If you’ve ever been to the arctic circle, there are icebergs that are not only acres wide, but that rise hundreds of feet above sea level — truly massive objects. Yet what is perhaps even more amazing is that scientists tell us that almost 90% of a typical iceberg’s mass is underwater, and not visible to from the surface. If you are in the “iceberg business” — studying them for science or cutting through them for ships to pass — it’s quite important to understand not just the visible component, but the full scale and depth of the iceberg.
Similarly, most companies now recognize that creating a seamless, elegant and differentiated customer experience is key to success in this increasingly digital world. Defining that optimal experience is not necessarily an easy task. In fact, it can seem like a huge undertaking, and at FROM, it’s something that we spend a large portion of our time working with clients to optimize.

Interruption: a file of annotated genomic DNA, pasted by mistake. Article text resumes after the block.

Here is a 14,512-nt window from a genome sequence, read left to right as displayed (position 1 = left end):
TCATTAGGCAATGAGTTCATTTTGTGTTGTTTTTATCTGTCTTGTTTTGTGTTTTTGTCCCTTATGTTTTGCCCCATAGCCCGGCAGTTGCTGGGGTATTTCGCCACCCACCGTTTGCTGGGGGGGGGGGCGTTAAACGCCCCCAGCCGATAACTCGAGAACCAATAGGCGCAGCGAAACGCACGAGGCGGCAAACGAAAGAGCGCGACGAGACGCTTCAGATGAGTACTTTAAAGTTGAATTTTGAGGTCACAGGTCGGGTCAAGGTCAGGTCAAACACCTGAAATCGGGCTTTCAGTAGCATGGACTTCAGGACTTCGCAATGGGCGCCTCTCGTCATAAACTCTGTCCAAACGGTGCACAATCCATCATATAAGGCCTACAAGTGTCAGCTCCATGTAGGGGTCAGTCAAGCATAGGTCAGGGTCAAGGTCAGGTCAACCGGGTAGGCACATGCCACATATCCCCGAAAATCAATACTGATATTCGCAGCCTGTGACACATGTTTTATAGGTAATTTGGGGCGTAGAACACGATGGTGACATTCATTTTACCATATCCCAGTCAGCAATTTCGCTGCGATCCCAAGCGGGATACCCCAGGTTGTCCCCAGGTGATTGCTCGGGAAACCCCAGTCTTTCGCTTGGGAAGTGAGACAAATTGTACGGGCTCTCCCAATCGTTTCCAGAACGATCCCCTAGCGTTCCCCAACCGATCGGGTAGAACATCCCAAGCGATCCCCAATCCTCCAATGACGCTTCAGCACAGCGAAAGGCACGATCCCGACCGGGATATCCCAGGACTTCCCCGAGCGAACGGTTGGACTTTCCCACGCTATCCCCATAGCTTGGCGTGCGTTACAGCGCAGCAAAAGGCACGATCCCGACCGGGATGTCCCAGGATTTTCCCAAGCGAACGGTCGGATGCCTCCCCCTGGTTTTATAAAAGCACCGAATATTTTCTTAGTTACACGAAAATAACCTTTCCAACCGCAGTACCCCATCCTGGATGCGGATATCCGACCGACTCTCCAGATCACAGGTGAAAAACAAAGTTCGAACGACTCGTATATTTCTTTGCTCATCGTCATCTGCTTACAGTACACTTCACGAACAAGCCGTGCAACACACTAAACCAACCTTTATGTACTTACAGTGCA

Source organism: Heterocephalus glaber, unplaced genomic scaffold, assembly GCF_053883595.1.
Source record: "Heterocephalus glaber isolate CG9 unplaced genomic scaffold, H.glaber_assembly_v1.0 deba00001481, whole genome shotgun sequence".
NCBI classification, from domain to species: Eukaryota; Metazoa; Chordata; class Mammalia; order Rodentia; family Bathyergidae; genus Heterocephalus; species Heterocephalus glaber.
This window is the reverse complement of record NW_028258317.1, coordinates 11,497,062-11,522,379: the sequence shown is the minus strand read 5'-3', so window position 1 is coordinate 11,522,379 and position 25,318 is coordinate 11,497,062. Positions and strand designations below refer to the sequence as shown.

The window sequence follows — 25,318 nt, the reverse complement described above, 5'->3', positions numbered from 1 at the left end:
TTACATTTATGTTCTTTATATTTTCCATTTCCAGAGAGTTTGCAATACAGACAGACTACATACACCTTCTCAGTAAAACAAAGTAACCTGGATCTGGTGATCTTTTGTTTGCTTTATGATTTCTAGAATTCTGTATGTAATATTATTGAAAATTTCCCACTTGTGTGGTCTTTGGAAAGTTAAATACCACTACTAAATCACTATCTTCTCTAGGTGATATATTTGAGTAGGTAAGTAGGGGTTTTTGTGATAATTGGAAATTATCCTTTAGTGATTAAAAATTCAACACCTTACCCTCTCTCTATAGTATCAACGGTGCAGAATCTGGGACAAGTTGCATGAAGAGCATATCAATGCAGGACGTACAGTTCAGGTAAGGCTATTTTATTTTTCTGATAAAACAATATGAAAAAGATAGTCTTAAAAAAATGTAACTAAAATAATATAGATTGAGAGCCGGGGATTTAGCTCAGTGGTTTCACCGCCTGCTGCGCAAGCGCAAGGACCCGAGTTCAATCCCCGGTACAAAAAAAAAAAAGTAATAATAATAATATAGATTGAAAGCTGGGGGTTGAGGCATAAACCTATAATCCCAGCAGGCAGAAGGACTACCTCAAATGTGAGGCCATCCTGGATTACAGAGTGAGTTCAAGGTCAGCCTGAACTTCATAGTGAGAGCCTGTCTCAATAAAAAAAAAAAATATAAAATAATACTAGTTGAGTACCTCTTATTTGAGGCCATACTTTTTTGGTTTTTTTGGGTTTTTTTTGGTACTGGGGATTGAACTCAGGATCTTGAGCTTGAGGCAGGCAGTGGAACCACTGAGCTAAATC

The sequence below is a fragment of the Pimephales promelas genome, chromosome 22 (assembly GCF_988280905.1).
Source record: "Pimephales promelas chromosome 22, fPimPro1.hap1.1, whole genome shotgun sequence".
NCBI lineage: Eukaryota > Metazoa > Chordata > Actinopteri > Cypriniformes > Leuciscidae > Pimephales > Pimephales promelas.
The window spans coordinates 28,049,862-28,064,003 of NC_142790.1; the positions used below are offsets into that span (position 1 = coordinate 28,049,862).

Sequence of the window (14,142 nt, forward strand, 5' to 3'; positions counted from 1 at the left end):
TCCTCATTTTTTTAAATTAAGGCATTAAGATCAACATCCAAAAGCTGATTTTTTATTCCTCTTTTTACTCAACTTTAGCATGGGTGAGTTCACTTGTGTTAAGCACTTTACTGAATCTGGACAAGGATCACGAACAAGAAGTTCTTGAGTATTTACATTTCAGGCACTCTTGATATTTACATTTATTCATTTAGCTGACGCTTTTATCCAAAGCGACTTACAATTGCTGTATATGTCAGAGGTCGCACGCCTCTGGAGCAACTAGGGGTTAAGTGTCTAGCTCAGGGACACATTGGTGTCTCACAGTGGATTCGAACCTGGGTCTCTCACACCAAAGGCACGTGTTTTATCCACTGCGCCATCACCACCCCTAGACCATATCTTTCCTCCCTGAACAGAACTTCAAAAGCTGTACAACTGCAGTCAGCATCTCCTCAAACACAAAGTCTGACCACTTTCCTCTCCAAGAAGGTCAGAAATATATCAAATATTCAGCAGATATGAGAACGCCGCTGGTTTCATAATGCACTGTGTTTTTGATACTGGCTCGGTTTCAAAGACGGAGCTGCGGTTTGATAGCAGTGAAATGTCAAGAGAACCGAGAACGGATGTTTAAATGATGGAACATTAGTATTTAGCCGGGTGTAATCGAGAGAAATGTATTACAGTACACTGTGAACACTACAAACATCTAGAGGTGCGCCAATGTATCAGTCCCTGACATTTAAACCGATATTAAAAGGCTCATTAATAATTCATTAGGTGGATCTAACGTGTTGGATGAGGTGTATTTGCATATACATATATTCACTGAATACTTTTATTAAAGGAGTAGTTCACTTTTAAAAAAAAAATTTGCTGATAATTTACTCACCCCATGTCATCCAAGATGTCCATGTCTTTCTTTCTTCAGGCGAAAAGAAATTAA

But we also see many companies struggling to execute on delivering their customer experience vision. There are many reasons for this, but a starting point of success is realizing that excellent customer experience is more than meets the eye. While concrete manifestation of the experience is found in the brand’s digital properties, content, and features, this is just the part of the iceberg that sticks up above the water. Beneath the waterline is three additional supporting elements that must also be effectively managed in order to achieve an excellent customer experience and the associated business outcomes.